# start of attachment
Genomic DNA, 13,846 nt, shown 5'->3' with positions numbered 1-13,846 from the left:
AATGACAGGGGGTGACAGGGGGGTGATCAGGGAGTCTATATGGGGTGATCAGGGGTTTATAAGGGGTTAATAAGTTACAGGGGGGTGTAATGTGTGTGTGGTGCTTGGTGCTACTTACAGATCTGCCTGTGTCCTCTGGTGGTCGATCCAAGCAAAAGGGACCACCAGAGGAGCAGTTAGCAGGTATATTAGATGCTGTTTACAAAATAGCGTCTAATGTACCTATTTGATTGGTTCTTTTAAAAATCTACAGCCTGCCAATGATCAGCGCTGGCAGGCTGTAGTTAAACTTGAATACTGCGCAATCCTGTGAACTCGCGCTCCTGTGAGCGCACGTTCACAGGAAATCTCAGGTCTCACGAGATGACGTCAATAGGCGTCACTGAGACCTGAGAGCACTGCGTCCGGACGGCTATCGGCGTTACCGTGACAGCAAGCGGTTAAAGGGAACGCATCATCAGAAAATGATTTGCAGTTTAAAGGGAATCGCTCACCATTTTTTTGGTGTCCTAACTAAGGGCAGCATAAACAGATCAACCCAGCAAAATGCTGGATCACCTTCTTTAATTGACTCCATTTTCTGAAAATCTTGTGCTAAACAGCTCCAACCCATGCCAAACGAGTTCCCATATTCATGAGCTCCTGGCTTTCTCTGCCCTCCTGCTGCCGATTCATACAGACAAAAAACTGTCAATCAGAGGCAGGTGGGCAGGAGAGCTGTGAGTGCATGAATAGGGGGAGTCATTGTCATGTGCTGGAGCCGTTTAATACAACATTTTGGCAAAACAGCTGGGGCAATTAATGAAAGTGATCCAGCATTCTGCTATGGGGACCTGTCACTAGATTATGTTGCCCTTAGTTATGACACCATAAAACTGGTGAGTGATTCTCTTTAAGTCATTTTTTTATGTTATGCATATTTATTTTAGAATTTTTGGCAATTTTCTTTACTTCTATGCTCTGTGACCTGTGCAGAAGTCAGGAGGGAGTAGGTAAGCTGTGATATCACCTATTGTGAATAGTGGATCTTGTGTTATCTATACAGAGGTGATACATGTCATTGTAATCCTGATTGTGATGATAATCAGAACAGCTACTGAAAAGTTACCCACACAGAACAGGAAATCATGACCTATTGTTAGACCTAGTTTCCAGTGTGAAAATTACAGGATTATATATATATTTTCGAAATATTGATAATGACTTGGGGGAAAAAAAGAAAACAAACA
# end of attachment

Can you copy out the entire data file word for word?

Genomic DNA, 13,846 nt, shown 5'->3' with positions numbered 1-13,846 from the left:
AATGACAGGGGGTGACAGGGGGGTGATCAGGGAGTCTATATGGGGTGATCAGGGGTTTATAAGGGGTTAATAAGTTACAGGGGGGTGTAATGTGTGTGTGGTGCTTGGTGCTACTTACAGATCTGCCTGTGTCCTCTGGTGGTCGATCCAAGCAAAAGGGACCACCAGAGGAGCAGTTAGCAGGTATATTAGATGCTGTTTACAAAATAGCGTCTAATGTACCTATTTGATTGGTTCTTTTAAAAATCTACAGCCTGCCAATGATCAGCGCTGGCAGGCTGTAGTTAAACTTGAATACTGCGCAATCCTGTGAACTCGCGCTCCTGTGAGCGCACGTTCACAGGAAATCTCAGGTCTCACGAGATGACGTCAATAGGCGTCACTGAGACCTGAGAGCACTGCGTCCGGACGGCTATCGGCGTTACCGTGACAGCAAGCGGTTAAAGGGAACGCATCATCAGAAAATGATTTGCAGTTTAAAGGGAATCGCTCACCATTTTTTTGGTGTCCTAACTAAGGGCAGCATAAACAGATCAACCCAGCAAAATGCTGGATCACCTTCTTTAATTGACTCCATTTTCTGAAAATCTTGTGCTAAACAGCTCCAACCCATGCCAAACGAGTTCCCATATTCATGAGCTCCTGGCTTTCTCTGCCCTCCTGCTGCCGATTCATACAGACAAAAAACTGTCAATCAGAGGCAGGTGGGCAGGAGAGCTGTGAGTGCATGAATAGGGGGAGTCATTGTCATGTGCTGGAGCCGTTTAATACAACATTTTGGCAAAACAGCTGGGGCAATTAATGAAAGTGATCCAGCATTCTGCTATGGGGACCTGTCACTAGATTATGTTGCCCTTAGTTATGACACCATAAAACTGGTGAGTGATTCTCTTTAAGTCATTTTTTTATGTTATGCATATTTATTTTAGAATTTTTGGCAATTTTCTTTACTTCTATGCTCTGTGACCTGTGCAGAAGTCAGGAGGGAGTAGGTAAGCTGTGATATCACCTATTGTGAATAGTGGATCTTGTGTTATCTATACAGAGGTGATACATGTCATTGTAATCCTGATTGTGATGATAATCAGAACAGCTACTGAAAAGTTACCCACACAGAACAGGAAATCATGACCTATTGTTAGACCTAGTTTCCAGTGTGAAAATTACAGGATTATATATATATTTTCGAAATATTGATAATGACTTGGGGGAAAAAAAGAAAACAAACA